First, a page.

Virus in retreat in Spain despite outbreaks, says chief of health

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The doctor at the helm of Spain’s fight against the coronavirus said that the recent regional outbreaks – especially in Catalonia – are worrying, but that in most countries, the infection rate is declining.

Fernando Simón, the chief epidemiologist leading the government battle against Covid-19, told the Financial Times that there were indications of community transmission in Lleida, the capital of the Catalan county of Segrià, which made subject to partial locking since the weekend. . Community transmission occurs when the cases are so widespread that it is not possible to identify the source of the infections.

Local authorities also imposed a partial foreclosure in the Galician region of A Mariña on Sunday, and at the end of last month restrictions were re-imposed in several counties in the province of Huesca in Aragon.

“The one that worries us the most right now is the one from Catalonia,” said Dr Simón in an interview, referring to the biggest upsurge in the world today. “Always when we have more and more cases, we have to worry and check that there is no epidemic or transmission that is not identified and detected.”

The number of new cases is decreasing in all three areas, he said, but suggested that the trend was not yet final in Segrià: “We think the control measures implemented are good but we still need to follow them for a few more days. . . to identify whether the impact was effective or not. “

However, in most of the country, the virus has remained in the background, said Dr Simón. “We are not generally making progress in Spain, we are making progress in these specific areas. Outside of these areas, the number of cases continues to decline, “he said.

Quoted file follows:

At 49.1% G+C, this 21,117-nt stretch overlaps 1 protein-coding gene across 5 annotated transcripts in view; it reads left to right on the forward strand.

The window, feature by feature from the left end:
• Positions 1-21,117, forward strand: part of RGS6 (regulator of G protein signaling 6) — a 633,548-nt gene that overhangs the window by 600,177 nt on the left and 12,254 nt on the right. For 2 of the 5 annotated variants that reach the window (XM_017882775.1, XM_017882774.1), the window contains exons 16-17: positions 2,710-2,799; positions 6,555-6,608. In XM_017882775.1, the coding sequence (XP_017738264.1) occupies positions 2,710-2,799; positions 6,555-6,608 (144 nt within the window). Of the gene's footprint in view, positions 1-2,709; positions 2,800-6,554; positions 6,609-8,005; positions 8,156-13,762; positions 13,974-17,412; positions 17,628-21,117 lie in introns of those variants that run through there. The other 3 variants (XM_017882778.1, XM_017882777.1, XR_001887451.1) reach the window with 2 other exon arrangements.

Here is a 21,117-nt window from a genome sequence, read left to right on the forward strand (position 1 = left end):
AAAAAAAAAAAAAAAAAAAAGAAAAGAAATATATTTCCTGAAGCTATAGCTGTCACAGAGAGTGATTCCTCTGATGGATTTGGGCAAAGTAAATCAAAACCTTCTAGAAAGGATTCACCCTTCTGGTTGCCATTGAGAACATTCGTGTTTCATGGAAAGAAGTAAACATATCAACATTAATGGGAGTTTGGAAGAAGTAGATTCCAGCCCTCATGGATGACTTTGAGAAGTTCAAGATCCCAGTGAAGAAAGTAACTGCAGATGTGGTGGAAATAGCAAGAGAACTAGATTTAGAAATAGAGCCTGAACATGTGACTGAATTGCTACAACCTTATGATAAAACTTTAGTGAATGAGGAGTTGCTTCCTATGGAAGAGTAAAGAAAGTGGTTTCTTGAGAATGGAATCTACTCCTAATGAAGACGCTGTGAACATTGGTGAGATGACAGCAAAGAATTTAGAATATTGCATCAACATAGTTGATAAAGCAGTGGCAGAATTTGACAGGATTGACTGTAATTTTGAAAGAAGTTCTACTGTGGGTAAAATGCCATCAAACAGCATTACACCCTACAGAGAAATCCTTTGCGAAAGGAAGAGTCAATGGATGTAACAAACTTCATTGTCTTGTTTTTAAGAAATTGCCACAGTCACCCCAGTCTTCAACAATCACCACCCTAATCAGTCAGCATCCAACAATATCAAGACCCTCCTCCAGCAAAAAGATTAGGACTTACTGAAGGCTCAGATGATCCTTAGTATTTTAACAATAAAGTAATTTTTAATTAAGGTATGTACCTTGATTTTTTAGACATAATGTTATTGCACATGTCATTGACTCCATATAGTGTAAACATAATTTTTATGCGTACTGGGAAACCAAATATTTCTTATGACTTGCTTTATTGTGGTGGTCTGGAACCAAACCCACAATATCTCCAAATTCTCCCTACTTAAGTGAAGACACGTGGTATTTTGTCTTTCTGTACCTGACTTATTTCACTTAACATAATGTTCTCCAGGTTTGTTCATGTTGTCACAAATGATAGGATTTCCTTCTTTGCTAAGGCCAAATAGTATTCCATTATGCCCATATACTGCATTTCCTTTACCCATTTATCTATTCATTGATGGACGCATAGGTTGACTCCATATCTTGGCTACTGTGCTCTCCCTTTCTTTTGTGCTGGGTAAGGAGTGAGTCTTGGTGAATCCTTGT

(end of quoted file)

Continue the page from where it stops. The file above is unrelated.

Spain was one of the most affected countries when the pandemic peaked in Europe in March and April. Infections and deaths fell sharply under the country’s closure, which was phased out on June 21, but a number of epidemics have since erupted.

Dr. Simón – and more generally the government’s response to the crisis – is the subject of much debate in Spain, a politically polarized country where controversy is raging over whether the initial response to the virus was fast enough or decisive.

Asked about workload figures in Spain, he said the real death toll may not be known until the fall, noting that some death certificates may have been inadequately filled out during the height of the pandemic. .

He resisted the idea that the total number of excess deaths in Spain of around 43,000 – the number of deaths above the historical average – was a more precise guide to the balance sheet of the pandemic than the official number of deaths by coronavirus of 28388. The excess mortality in the country remains one of the highest in the world, with just over 1,000 deaths per 1 million inhabitants, just behind Ecuador.

But Dr. Simón said that all of the excessive deaths were linked to the pandemic – although not all were directly caused by Covid-19 – as the crisis may have made people unwilling or unable to go to the hospital for complaints such as heart attacks and strokes.

“Some excessive deaths may be linked to something else,” he said. “But all of them are linked to the pandemic.”

Since the general closure of Spain last month, there has been an increase of more than 80% in one of Dr. Simón’s favorite metrics – the number of diagnosed cases in which symptoms have started in the last 14 days. That figure reached 1,351 on Monday. However, the number of coronavirus cases is down from a peak of around 9,000 per day in late March.

Dr. Simón said that Spain is now detecting a higher proportion of coronavirus infections than before – around 20-30% of all cases, compared to around 10% at the height of the pandemic in the spring.

He said that in areas affected by new outbreaks, the detection rate could be up to twice as high due to large-scale testing in response to the increase in cases. He added that the majority of cases were asymptomatic, going from around 40% of new cases several weeks ago to 60-70% now.

Nearly 20,000 people out of a population of around 200,000 people have been tested in the Segrià region, he said, and around 700 have tested positive for the coronavirus.

Professor Fernando Rodríguez Artalejo, an epidemiology expert at the Autonomous University of Madrid, said that the recent increases were predictable given the end of the national foreclosure.

“The good news is that they are well and quickly checked,” he said. “What would be very serious is that if many epidemics occur at the same time, the response may take time and it may be necessary to lock many people down for weeks.”

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